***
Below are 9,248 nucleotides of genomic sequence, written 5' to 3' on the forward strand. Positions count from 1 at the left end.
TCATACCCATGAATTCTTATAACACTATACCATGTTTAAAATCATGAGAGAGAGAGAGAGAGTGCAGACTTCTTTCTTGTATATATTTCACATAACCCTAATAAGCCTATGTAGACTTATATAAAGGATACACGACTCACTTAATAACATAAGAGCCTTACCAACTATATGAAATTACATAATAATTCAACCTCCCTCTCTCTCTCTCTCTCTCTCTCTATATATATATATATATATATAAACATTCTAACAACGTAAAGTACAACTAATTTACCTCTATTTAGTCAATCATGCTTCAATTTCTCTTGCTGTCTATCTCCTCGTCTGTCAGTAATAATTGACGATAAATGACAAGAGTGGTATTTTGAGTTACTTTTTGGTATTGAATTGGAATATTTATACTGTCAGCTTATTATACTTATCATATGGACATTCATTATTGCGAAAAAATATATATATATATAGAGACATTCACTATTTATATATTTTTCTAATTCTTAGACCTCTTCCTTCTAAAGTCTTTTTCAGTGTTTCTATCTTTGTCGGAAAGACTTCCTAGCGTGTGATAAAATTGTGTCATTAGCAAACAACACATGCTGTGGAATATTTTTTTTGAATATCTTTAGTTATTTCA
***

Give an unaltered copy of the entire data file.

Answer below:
Below are 9,248 nucleotides of genomic sequence, written 5' to 3' on the forward strand. Positions count from 1 at the left end.
TCATACCCATGAATTCTTATAACACTATACCATGTTTAAAATCATGAGAGAGAGAGAGAGAGTGCAGACTTCTTTCTTGTATATATTTCACATAACCCTAATAAGCCTATGTAGACTTATATAAAGGATACACGACTCACTTAATAACATAAGAGCCTTACCAACTATATGAAATTACATAATAATTCAACCTCCCTCTCTCTCTCTCTCTCTCTCTCTATATATATATATATATATATAAACATTCTAACAACGTAAAGTACAACTAATTTACCTCTATTTAGTCAATCATGCTTCAATTTCTCTTGCTGTCTATCTCCTCGTCTGTCAGTAATAATTGACGATAAATGACAAGAGTGGTATTTTGAGTTACTTTTTGGTATTGAATTGGAATATTTATACTGTCAGCTTATTATACTTATCATATGGACATTCATTATTGCGAAAAAATATATATATATATAGAGACATTCACTATTTATATATTTTTCTAATTCTTAGACCTCTTCCTTCTAAAGTCTTTTTCAGTGTTTCTATCTTTGTCGGAAAGACTTCCTAGCGTGTGATAAAATTGTGTCATTAGCAAACAACACATGCTGTGGAATATTTTTTTTGAATATCTTTAGTTATTTCA